Bullying is a serious problem in schools nationwide, and Florida is no exception. Our Panama City personal injury attorney explains the most common types of bullying that occur in Florida schools, why bullying is so underreported, and how parents and schools can help.
According to the National Center for Education Statistics, 31% of students between the ages of 12 and 18 attending school in the United States say they are bullied. However, the reality may be far more complicated. Like most incidences of abuse that involve imbalances of power, victims of bullying are often more likely to stay silent about an incident than to report.
The numbers are further complicated in Florida due to how our state’s laws on bullying are worded. Florida public schools report a bullying rate of only 0.1%. However, experts believe that Florida’s low numbers have more to do with the way in which the law classifies bullying than actual occurrences of it.
The definition that is used in the law and by the Florida Department of Education to determine what does and does not count as bullying says it must involve “systematically and chronically inflicting physical hurt or psychological distress” on someone.
Therefore, schools look for the following three criteria, sometimes known as “RIP,” before they consider an act “bullying”:
Words like “chronically” and “repeated” prevent a lot of people from being able to report one-time incidences that can be very hurtful and may be keeping Florida’s school bullying numbers far lower than they actually are.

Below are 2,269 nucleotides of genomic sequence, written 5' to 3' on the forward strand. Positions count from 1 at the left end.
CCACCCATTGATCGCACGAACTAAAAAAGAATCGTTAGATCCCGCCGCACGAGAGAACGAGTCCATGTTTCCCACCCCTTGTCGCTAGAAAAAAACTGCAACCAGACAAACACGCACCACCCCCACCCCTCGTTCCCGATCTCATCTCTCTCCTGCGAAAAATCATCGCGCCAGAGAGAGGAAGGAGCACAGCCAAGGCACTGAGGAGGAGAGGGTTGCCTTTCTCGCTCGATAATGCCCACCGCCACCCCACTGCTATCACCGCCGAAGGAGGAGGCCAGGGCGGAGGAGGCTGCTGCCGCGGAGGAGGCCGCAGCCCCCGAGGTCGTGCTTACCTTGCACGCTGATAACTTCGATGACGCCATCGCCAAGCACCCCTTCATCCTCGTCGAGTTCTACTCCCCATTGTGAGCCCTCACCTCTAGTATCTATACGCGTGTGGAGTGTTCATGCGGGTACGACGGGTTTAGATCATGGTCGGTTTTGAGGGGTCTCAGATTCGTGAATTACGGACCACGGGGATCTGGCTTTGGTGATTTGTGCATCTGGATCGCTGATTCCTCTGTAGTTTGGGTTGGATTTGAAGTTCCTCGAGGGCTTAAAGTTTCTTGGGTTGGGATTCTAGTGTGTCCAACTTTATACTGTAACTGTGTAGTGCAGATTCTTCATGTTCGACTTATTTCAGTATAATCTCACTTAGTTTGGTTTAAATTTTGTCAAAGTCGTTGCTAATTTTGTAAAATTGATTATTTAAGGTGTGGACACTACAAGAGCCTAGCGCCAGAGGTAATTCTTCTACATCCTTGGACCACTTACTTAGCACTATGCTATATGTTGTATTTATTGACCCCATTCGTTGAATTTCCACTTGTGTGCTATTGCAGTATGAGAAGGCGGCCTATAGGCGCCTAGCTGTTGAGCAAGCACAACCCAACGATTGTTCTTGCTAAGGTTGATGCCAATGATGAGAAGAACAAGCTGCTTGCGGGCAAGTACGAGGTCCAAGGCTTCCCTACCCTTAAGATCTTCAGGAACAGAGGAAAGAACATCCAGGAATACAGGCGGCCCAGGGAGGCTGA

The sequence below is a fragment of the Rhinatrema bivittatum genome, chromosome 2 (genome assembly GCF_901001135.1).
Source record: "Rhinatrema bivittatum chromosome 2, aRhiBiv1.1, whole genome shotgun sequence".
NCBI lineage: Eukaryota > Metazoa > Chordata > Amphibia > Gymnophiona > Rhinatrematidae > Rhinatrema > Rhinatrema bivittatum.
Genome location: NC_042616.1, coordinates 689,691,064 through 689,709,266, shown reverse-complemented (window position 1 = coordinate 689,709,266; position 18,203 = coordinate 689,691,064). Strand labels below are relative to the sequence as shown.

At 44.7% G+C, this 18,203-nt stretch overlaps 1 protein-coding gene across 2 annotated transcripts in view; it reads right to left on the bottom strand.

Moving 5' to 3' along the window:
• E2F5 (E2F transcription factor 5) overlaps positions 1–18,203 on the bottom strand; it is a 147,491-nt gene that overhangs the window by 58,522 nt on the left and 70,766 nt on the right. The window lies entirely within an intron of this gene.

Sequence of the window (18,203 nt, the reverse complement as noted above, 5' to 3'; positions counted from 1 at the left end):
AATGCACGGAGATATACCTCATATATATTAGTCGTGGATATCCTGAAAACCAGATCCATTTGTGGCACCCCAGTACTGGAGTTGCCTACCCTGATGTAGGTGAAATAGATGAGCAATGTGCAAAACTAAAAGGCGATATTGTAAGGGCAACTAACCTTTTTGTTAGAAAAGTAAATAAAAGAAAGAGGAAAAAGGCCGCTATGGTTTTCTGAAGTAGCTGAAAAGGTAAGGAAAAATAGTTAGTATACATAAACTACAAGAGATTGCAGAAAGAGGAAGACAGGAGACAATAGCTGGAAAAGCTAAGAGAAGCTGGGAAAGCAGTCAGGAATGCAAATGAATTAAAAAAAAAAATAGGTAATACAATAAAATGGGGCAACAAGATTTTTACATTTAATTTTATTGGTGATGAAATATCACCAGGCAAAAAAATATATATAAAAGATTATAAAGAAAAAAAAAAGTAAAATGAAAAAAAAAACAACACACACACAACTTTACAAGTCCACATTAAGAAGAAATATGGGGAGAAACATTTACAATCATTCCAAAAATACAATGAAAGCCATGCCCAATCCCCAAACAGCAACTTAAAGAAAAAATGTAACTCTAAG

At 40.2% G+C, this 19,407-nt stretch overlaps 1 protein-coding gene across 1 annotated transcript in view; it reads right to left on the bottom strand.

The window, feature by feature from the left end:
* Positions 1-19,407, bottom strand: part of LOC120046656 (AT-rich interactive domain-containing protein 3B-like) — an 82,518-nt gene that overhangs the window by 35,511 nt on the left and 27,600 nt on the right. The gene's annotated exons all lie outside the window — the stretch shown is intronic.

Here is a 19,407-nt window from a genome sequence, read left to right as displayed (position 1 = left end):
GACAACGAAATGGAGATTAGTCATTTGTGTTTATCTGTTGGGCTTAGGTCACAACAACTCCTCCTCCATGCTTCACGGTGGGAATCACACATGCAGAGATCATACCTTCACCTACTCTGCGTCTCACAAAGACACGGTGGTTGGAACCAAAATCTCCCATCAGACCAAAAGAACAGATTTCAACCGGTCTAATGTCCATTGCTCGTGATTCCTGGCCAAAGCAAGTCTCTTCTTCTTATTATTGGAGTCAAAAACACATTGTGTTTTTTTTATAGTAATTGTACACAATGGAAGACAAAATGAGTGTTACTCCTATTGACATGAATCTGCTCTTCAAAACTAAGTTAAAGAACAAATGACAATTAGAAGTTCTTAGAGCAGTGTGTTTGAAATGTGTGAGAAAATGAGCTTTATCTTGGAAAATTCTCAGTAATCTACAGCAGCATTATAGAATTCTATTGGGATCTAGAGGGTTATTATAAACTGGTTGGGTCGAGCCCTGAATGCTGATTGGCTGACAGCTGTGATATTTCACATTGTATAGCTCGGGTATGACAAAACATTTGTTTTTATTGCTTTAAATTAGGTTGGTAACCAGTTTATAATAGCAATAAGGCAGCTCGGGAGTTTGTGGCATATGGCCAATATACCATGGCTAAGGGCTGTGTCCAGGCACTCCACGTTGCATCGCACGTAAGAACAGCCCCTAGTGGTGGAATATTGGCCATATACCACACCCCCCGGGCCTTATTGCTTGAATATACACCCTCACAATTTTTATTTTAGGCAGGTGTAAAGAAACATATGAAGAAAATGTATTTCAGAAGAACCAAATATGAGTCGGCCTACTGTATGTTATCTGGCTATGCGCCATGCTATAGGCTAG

Bullying can come in many forms both physical and psychological. Though children who stand out, have disabilities, or don’t have many friends tend to be the main targets of bullying, the truth is that it can happen to anyone at any time and at any age.
The most common types of bullying as described by Florida law tend to involve:
In Florida, the bullying or harassment of any student of a public K-12 educational institution is prohibited by law. However, due to the fact that such incidences must be repeated to be taken seriously, this can be hard to enforce.
Unfortunately, it can be very difficult for teachers and administrative staff to stop bullying in schools. Since a lot of students don’t report it, adults are often unaware that bullying is even happening in the first place. When they do find out, it can be hard to distinguish whether an incident is a systemic act of bullying or a relatively harmless one-time squabble.
Teachers can have a good influence on their students by being transparent about the realities of bullying and offering support to those who have been victimized. Though it may sound counterproductive, it is important to offer support to both the victim and the aggressor when an act of bullying occurs. Otherwise, if the bully’s aggressive behavior is not addressed and allowed to persist, it can become a lifestyle.
If you are a parent or teacher who catches an incident of bullying, separate the children and gather the facts about what happened as well as what may have led to the situation. Allow everyone involved to understand why the situation occurred and offer them guidance and alternatives so they can prevent it from happening again. And if a child comes to you to report an act that made them feel as though they were being bullied, don’t brush it off. Believe them and offer what support you can.
If know someone who has been bullied and suffered physical or psychological harm, we may be able to help. Contact our Panama City personal injury attorney for a free case evaluation. You can also report bullying to the Florida Department of Education according to the guidelines listed here.